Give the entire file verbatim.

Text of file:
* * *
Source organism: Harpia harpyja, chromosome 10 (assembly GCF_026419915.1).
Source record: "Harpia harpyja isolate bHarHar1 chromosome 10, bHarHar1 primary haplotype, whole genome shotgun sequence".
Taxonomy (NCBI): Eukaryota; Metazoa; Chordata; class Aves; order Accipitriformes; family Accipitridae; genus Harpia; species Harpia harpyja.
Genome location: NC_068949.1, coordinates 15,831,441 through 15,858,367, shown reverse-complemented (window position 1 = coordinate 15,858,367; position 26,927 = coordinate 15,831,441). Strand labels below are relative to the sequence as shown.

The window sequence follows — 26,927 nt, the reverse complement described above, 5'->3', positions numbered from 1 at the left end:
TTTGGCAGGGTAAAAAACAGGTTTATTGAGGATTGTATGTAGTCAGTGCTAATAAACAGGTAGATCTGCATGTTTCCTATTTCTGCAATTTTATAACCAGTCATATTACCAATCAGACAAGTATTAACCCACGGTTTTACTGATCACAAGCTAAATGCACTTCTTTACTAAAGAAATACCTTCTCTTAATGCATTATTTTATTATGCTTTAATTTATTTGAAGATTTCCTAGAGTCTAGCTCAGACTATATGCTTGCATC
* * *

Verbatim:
Source organism: Harpia harpyja, chromosome 10 (assembly GCF_026419915.1).
Source record: "Harpia harpyja isolate bHarHar1 chromosome 10, bHarHar1 primary haplotype, whole genome shotgun sequence".
Taxonomy (NCBI): Eukaryota; Metazoa; Chordata; class Aves; order Accipitriformes; family Accipitridae; genus Harpia; species Harpia harpyja.
Genome location: NC_068949.1, coordinates 15,831,441 through 15,858,367, shown reverse-complemented (window position 1 = coordinate 15,858,367; position 26,927 = coordinate 15,831,441). Strand labels below are relative to the sequence as shown.

The window sequence follows — 26,927 nt, the reverse complement described above, 5'->3', positions numbered from 1 at the left end:
TTTGGCAGGGTAAAAAACAGGTTTATTGAGGATTGTATGTAGTCAGTGCTAATAAACAGGTAGATCTGCATGTTTCCTATTTCTGCAATTTTATAACCAGTCATATTACCAATCAGACAAGTATTAACCCACGGTTTTACTGATCACAAGCTAAATGCACTTCTTTACTAAAGAAATACCTTCTCTTAATGCATTATTTTATTATGCTTTAATTTATTTGAAGATTTCCTAGAGTCTAGCTCAGACTATATGCTTGCATC